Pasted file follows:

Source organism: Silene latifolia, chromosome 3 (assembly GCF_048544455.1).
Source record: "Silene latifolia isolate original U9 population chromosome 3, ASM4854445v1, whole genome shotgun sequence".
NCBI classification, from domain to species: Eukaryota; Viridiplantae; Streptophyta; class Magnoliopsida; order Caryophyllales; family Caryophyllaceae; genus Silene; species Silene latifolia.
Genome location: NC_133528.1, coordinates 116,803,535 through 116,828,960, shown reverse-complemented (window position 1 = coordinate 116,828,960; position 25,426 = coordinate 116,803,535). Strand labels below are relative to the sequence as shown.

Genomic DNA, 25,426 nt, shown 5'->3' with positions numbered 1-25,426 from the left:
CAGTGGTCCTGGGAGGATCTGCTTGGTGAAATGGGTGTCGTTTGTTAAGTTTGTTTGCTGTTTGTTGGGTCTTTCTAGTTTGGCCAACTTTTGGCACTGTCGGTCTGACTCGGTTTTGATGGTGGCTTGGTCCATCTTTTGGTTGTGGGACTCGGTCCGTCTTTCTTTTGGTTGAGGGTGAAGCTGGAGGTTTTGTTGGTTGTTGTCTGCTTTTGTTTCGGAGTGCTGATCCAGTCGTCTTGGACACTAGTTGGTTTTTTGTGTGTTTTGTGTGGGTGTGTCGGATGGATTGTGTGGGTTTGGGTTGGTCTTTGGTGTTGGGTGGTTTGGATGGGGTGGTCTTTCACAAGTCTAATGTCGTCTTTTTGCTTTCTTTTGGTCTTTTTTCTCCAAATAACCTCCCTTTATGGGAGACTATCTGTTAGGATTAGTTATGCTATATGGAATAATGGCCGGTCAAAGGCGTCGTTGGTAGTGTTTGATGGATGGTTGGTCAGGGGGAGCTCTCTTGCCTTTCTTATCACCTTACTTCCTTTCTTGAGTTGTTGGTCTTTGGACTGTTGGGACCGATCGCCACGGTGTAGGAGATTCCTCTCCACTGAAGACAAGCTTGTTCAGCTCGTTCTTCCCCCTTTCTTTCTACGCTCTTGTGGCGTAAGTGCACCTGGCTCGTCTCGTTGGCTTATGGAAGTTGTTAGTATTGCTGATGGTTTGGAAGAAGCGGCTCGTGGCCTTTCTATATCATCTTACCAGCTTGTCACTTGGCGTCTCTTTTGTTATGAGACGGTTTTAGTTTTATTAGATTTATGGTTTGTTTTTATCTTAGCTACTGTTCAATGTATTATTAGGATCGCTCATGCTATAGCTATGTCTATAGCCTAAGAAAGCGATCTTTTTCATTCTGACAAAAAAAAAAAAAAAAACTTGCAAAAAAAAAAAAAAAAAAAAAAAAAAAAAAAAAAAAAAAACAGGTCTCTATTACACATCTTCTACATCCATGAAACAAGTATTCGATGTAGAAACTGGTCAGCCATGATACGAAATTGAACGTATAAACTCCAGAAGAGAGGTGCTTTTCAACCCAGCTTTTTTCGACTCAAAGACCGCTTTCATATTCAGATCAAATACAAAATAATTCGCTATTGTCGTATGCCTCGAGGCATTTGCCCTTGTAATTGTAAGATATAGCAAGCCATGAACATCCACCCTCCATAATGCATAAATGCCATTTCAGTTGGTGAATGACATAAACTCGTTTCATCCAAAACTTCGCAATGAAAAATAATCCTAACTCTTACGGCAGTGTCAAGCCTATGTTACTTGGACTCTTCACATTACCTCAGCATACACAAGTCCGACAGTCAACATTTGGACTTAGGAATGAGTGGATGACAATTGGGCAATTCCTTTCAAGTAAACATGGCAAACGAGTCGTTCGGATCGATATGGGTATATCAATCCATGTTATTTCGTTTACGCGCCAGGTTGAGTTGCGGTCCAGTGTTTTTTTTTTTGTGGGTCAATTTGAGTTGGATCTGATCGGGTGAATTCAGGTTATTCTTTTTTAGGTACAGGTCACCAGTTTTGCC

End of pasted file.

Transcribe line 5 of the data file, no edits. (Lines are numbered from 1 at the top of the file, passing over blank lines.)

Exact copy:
Genomic DNA, 25,426 nt, shown 5'->3' with positions numbered 1-25,426 from the left: